Hike Like a Local in New York City
New York City may be the height of American urbanism, but that doesn’t mean you have to drive for hours to get your wilderness fix. Soaring views over rocky peaks, quiet lakes, steep scrambles, and wildflowers galore await on these nearby trails. The best part? Public transportation hits them all.
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Breakneck Ridge, Hudson Highlands State Park
Miles 6 (loop) Transit from town 1 hour 30 minutes
Looking for a good workout, better views, and a chance to connect with NYC’s hiking community? Haul yourself up Breakneck Ridge. From the Cornish Trail, warm up on cruisey miles past the ruins of the Cornish Estate manse. Take the shortcut (left) on the Undercliff Trail to Breakneck Ridge for as fine a view down the wide, green-edged Hudson River as you can get without chartering a helicopter. The bulbous form of 1,339-foot Storm King Mountain (a hike for another day) sits across the water. Make your way along Breakneck and link the Notch and Washburn Trails for another view atop 1,410-foot Mt. Taurus before a rocky downhill to the trailhead. Trailhead Breakneck Ridge Info
Old Croton Aqueduct Trail, Old Croton Aqueduct State Historic Park
Miles 11 (point to point) Transit from town 1 hour
The Highline on Manhattan’s West Side is renowned for squeezing a lot of natural beauty into a narrow space. The Old Croton Aqueduct Trail is its big brother. This 26.2-mile-long (but only 50-foot-wide) state park traces the aqueduct that once delivered NYC’s water. The best section starts near the Croton-Harmon Train Station (Metro-North). Weave your way south through leafy neighborhoods, schoolyards, and multimillion-dollar mansions. Just after mile 4, in the town of Ossining, you’ll walk across an arched stone bridge which once held the aqueduct pipe. Continue on to Tarrytown and grab the NYC-bound train back to the city. Trailhead Croton-Harmon Train Station Info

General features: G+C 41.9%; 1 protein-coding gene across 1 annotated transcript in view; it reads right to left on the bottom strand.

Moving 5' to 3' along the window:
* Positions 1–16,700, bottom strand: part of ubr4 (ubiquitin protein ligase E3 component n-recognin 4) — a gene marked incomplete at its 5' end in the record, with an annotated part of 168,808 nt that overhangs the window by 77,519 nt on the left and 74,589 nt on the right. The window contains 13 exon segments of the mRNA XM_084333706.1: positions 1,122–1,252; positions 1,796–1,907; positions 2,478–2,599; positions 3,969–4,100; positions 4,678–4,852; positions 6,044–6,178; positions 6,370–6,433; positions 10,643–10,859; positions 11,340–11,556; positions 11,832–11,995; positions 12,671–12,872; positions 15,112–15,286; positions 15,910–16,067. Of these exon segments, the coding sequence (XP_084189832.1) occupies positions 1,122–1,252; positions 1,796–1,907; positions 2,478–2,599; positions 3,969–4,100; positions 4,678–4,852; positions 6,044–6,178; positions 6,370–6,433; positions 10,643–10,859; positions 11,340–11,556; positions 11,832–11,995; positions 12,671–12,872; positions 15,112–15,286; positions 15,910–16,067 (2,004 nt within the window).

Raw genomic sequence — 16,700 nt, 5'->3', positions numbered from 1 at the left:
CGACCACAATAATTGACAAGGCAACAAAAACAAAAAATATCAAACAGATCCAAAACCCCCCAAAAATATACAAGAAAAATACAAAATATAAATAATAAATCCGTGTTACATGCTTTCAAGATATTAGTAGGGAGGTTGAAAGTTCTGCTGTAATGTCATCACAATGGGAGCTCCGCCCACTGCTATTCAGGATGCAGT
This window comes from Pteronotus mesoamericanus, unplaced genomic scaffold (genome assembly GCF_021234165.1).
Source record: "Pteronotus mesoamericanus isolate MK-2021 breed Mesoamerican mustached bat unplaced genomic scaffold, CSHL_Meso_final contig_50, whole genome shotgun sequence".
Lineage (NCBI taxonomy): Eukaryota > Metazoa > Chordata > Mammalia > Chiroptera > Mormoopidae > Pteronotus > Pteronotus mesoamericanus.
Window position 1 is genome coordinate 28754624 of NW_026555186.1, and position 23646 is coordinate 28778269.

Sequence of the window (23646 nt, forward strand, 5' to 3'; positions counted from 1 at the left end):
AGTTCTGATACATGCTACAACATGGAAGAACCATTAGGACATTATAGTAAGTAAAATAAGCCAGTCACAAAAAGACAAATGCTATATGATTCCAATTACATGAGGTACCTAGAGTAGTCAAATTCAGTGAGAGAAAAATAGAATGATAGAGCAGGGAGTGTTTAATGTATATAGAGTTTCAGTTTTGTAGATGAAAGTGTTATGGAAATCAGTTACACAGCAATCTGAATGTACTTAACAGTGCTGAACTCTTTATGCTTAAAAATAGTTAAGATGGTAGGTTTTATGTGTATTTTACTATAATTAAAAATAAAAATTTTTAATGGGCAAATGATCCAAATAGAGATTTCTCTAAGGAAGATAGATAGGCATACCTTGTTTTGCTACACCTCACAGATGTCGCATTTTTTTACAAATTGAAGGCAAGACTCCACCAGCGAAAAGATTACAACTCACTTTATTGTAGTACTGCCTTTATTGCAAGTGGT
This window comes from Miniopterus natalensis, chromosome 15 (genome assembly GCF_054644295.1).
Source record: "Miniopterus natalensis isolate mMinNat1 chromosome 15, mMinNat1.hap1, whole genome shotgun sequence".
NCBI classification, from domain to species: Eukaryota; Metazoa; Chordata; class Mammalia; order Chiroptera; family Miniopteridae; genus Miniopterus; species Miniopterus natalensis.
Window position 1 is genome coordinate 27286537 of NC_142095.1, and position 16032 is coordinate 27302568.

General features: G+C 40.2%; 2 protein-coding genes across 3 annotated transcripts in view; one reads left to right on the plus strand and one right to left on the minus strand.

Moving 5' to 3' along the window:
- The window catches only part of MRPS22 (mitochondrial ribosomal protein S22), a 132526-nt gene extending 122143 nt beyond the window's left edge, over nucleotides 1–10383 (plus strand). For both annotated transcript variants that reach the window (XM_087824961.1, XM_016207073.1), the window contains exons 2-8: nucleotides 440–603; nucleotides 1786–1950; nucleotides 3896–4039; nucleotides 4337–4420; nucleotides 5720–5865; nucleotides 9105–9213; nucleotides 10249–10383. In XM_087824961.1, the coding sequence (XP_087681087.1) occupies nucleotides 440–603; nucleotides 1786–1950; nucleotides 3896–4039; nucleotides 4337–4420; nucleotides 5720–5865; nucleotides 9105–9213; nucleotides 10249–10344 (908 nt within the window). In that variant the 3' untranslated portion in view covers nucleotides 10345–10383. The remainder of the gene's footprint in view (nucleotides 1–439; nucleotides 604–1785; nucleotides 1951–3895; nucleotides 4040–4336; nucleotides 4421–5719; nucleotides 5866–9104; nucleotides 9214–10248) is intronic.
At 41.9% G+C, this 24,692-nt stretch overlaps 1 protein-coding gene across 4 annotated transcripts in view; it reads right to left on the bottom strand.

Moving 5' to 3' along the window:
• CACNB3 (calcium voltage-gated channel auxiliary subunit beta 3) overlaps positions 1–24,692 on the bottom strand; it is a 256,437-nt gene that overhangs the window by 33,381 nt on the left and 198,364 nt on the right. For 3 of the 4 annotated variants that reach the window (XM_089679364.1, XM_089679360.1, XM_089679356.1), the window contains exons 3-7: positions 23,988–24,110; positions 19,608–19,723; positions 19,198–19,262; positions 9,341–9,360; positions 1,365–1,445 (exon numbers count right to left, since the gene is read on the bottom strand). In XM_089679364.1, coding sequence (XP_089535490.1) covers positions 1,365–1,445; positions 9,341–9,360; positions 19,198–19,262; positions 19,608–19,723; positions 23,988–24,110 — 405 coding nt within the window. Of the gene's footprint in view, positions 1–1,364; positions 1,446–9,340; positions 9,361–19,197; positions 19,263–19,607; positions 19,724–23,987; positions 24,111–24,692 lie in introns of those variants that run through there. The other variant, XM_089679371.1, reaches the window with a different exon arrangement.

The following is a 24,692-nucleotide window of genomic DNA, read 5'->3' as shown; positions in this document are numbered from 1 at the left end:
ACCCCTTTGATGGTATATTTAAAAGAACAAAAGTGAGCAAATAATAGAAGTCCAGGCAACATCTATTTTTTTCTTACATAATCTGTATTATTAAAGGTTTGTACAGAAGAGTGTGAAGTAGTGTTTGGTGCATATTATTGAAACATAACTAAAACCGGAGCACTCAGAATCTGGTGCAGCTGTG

Tuxedo-Harriman Loop, Harriman State Park
Miles 6.5 (loop) Transit from town 1 hour 15 minutes
Easy access and varied views meet in Harriman State Park, a destination less busy than nearby Bear Mountain. Begin at the train station (Metro-North) in the town of Tuxedo and climb south along the Kakiat Trail, stealing views over your shoulder to watch the station, roads, and homes below shrink to the size of a model train set. After turning left onto Blue Disc Trail, a succession of views over the sprawling, low-rolling hills guides you up the last of the 1,500-foot climb. Descend via the Ramapo-Dunderberg Trail back to the train stop. Look out for rattlesnakes in the rock formations in summertime; tuck some trail spikes into your pack for winter. Trailhead Tuxedo Train Station Info
Where to Buy Gear in New York City: Tent & Trails
Where to Eat
After walking the aqueduct, grab lunch at charmingly old school Horsefeathers in Tarrytown.
Don’t forget: Protect yourself against ticks during summer by wearing lightweight pants instead of shorts.
Our Scout: Justin Bailey